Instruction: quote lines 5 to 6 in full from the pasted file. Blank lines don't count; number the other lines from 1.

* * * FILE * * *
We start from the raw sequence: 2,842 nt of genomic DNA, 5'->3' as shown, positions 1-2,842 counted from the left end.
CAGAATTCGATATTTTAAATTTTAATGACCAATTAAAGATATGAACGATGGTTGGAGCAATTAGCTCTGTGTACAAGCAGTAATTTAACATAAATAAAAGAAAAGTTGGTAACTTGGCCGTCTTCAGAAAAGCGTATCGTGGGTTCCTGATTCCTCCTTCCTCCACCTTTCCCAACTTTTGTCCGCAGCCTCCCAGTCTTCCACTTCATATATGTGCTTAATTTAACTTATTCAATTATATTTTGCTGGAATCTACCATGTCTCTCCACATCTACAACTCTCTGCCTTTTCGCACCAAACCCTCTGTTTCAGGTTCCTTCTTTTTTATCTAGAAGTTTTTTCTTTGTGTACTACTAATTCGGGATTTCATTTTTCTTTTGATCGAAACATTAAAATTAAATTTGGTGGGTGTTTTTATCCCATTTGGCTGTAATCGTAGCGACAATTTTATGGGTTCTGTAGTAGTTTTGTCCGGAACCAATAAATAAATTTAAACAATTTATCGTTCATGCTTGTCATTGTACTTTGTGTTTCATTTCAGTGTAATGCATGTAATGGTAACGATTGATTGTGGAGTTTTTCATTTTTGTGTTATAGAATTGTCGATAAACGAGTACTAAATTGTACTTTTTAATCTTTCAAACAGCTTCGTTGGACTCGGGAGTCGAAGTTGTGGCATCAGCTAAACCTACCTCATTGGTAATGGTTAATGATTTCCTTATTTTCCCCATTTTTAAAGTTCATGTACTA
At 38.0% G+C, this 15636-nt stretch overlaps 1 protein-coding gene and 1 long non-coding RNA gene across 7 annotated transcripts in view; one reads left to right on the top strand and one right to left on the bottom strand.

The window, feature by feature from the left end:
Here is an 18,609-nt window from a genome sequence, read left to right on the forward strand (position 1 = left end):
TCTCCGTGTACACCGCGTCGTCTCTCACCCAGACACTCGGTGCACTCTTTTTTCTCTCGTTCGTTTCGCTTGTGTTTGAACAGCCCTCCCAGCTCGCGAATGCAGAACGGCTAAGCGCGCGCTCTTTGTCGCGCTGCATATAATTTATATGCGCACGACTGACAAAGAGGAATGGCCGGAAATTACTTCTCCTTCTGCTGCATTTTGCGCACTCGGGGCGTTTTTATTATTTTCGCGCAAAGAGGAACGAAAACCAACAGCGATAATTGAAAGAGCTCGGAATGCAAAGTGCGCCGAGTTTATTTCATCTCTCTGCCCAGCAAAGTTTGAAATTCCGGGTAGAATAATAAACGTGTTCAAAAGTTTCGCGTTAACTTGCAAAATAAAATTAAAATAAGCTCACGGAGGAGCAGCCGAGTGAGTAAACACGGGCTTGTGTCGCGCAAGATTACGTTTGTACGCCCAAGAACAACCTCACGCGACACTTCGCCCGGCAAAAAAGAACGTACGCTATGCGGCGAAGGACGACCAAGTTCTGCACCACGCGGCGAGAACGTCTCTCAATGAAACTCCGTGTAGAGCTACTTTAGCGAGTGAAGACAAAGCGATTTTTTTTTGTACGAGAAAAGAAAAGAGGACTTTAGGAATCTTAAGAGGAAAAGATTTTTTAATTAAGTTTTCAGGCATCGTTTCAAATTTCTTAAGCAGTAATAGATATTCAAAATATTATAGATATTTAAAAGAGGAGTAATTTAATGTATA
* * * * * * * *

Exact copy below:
Here is an 18,609-nt window from a genome sequence, read left to right on the forward strand (position 1 = left end):
TCTCCGTGTACACCGCGTCGTCTCTCACCCAGACACTCGGTGCACTCTTTTTTCTCTCGTTCGTTTCGCTTGTGTTTGAACAGCCCTCCCAGCTCGCGAATGCAGAACGGCTAAGCGCGCGCTCTTTGTCGCGCTGCATATAATTTATATGCGCACGACTGACAAAGAGGAATGGCCGGAAATTACTTCTCCTTCTGCTGCATTTTGCGCACTCGGGGCGTTTTTATTATTTTCGCGCAAAGAGGAACGAAAACCAACAGCGATAATTGAAAGAGCTCGGAATGCAAAGTGCGCCGAGTTTATTTCATCTCTCTGCCCAGCAAAGTTTGAAATTCCGGGTAGAATAATAAACGTGTTCAAAAGTTTCGCGTTAACTTGCAAAATAAAATTAAAATAAGCTCACGGAGGAGCAGCCGAGTGAGTAAACACGGGCTTGTGTCGCGCAAGATTACGTTTGTACGCCCAAGAACAACCTCACGCGACACTTCGCCCGGCAAAAAAGAACGTACGCTATGCGGCGAAGGACGACCAAGTTCTGCACCACGCGGCGAGAACGTCTCTCAATGAAACTCCGTGTAGAGCTACTTTAGCGAGTGAAGACAAAGCGATTTTTTTTTGTACGAGAAAAGAAAAGAGGACTTTAGGAATCTTAAGAGGAAAAGATTTTTTAATTAAGTTTTCAGGCATCGTTTCAAATTTCTTAAGCAGTAATAGATATTCAAAATATTATAGATATTTAAAAGAGGAGTAATTTAATGTATA